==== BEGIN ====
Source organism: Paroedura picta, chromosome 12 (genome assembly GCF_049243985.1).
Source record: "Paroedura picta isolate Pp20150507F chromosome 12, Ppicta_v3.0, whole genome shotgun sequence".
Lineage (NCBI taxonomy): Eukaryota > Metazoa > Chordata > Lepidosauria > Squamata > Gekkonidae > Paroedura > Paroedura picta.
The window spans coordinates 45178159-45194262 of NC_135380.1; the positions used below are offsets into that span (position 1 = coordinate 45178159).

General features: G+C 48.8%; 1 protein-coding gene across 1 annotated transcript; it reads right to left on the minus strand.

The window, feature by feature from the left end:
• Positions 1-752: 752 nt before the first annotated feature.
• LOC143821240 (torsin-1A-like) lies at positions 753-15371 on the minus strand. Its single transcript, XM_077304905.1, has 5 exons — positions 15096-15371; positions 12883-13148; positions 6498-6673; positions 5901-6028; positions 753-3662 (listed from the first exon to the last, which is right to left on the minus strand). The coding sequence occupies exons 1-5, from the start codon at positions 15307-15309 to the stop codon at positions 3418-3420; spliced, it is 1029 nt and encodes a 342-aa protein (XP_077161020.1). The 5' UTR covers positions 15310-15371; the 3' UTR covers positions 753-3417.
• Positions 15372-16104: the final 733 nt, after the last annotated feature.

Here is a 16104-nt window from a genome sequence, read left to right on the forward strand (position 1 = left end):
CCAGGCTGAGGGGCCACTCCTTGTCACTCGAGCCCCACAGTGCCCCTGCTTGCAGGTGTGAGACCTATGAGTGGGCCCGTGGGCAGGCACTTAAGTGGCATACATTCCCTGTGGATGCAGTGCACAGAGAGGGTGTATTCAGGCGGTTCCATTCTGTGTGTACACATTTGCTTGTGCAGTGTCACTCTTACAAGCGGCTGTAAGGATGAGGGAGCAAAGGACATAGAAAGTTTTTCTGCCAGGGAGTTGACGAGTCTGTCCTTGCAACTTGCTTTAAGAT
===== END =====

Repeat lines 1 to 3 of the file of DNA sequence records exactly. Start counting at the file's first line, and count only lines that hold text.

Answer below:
Source organism: Paroedura picta, chromosome 12 (genome assembly GCF_049243985.1).
Source record: "Paroedura picta isolate Pp20150507F chromosome 12, Ppicta_v3.0, whole genome shotgun sequence".
Lineage (NCBI taxonomy): Eukaryota > Metazoa > Chordata > Lepidosauria > Squamata > Gekkonidae > Paroedura > Paroedura picta.